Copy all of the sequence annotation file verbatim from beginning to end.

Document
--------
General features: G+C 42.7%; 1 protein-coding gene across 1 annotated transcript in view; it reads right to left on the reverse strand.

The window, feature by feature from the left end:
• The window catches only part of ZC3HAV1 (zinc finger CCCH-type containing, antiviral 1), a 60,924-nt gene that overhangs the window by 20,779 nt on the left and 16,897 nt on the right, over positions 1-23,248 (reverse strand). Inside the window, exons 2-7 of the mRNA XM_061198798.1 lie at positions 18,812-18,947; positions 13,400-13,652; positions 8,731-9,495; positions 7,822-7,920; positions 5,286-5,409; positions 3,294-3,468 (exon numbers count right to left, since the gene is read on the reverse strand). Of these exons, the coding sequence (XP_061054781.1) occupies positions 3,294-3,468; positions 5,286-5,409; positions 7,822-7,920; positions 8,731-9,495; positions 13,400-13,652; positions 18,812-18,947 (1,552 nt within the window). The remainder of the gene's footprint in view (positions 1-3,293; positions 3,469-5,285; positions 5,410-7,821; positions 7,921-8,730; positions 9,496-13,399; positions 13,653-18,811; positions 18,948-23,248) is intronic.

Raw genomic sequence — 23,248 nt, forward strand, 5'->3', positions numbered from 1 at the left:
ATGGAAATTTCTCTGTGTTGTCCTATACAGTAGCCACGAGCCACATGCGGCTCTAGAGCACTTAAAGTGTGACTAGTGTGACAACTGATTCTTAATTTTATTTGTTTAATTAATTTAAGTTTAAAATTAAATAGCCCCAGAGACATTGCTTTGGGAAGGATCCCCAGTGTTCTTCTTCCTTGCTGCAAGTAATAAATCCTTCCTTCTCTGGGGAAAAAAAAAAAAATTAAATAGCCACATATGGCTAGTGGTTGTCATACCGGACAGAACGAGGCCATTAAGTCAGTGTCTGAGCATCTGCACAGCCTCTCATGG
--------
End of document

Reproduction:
General features: G+C 42.7%; 1 protein-coding gene across 1 annotated transcript in view; it reads right to left on the reverse strand.

The window, feature by feature from the left end:
• The window catches only part of ZC3HAV1 (zinc finger CCCH-type containing, antiviral 1), a 60,924-nt gene that overhangs the window by 20,779 nt on the left and 16,897 nt on the right, over positions 1-23,248 (reverse strand). Inside the window, exons 2-7 of the mRNA XM_061198798.1 lie at positions 18,812-18,947; positions 13,400-13,652; positions 8,731-9,495; positions 7,822-7,920; positions 5,286-5,409; positions 3,294-3,468 (exon numbers count right to left, since the gene is read on the reverse strand). Of these exons, the coding sequence (XP_061054781.1) occupies positions 3,294-3,468; positions 5,286-5,409; positions 7,822-7,920; positions 8,731-9,495; positions 13,400-13,652; positions 18,812-18,947 (1,552 nt within the window). The remainder of the gene's footprint in view (positions 1-3,293; positions 3,469-5,285; positions 5,410-7,821; positions 7,921-8,730; positions 9,496-13,399; positions 13,653-18,811; positions 18,948-23,248) is intronic.

Raw genomic sequence — 23,248 nt, forward strand, 5'->3', positions numbered from 1 at the left:
ATGGAAATTTCTCTGTGTTGTCCTATACAGTAGCCACGAGCCACATGCGGCTCTAGAGCACTTAAAGTGTGACTAGTGTGACAACTGATTCTTAATTTTATTTGTTTAATTAATTTAAGTTTAAAATTAAATAGCCCCAGAGACATTGCTTTGGGAAGGATCCCCAGTGTTCTTCTTCCTTGCTGCAAGTAATAAATCCTTCCTTCTCTGGGGAAAAAAAAAAAAATTAAATAGCCACATATGGCTAGTGGTTGTCATACCGGACAGAACGAGGCCATTAAGTCAGTGTCTGAGCATCTGCACAGCCTCTCATGG